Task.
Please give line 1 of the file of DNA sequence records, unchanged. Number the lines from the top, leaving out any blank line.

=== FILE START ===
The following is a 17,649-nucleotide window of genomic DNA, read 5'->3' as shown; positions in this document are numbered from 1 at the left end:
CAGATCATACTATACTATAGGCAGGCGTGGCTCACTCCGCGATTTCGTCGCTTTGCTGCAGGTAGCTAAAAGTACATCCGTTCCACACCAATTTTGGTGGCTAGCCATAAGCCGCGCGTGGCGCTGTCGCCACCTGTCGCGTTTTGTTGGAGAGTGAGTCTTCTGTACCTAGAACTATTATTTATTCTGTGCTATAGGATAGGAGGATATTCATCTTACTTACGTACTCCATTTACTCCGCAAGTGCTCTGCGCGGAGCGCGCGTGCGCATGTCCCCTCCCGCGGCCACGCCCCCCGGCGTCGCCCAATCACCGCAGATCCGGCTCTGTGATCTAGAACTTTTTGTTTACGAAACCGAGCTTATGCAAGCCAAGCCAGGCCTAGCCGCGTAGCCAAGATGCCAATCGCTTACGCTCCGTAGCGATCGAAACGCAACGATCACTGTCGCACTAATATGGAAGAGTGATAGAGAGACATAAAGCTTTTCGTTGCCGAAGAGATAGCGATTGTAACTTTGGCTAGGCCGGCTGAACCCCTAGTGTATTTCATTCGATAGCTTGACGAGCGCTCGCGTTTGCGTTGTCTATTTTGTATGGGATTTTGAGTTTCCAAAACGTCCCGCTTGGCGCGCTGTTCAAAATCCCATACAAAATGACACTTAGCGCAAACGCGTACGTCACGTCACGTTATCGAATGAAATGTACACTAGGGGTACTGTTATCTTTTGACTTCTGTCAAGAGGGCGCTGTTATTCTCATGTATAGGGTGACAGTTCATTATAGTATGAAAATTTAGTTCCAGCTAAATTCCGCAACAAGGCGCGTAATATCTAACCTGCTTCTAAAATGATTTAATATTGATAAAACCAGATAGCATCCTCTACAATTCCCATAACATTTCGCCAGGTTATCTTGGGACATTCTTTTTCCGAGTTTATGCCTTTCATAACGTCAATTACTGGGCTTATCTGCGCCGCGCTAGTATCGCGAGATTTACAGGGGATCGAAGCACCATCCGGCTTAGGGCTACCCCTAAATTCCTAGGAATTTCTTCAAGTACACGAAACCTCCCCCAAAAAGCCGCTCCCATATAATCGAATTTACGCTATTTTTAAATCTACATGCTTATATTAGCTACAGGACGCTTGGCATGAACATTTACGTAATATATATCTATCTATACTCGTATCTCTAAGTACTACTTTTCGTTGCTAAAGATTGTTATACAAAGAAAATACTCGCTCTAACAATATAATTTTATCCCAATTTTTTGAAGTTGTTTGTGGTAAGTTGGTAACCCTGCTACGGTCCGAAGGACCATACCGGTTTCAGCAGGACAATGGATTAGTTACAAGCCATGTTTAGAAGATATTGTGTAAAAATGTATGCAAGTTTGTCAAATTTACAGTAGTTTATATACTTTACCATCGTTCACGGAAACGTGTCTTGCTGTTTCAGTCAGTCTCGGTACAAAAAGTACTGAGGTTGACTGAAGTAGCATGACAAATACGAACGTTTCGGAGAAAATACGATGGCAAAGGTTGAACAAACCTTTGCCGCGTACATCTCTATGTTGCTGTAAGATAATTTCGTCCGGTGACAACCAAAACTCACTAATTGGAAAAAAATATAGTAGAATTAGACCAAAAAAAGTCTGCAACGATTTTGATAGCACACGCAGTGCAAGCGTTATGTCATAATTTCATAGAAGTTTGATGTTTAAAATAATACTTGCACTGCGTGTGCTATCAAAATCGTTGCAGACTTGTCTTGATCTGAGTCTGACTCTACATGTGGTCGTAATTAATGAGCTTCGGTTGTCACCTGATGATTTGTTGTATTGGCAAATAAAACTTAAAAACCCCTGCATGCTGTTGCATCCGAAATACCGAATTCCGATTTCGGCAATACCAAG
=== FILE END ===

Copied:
The following is a 17,649-nucleotide window of genomic DNA, read 5'->3' as shown; positions in this document are numbered from 1 at the left end: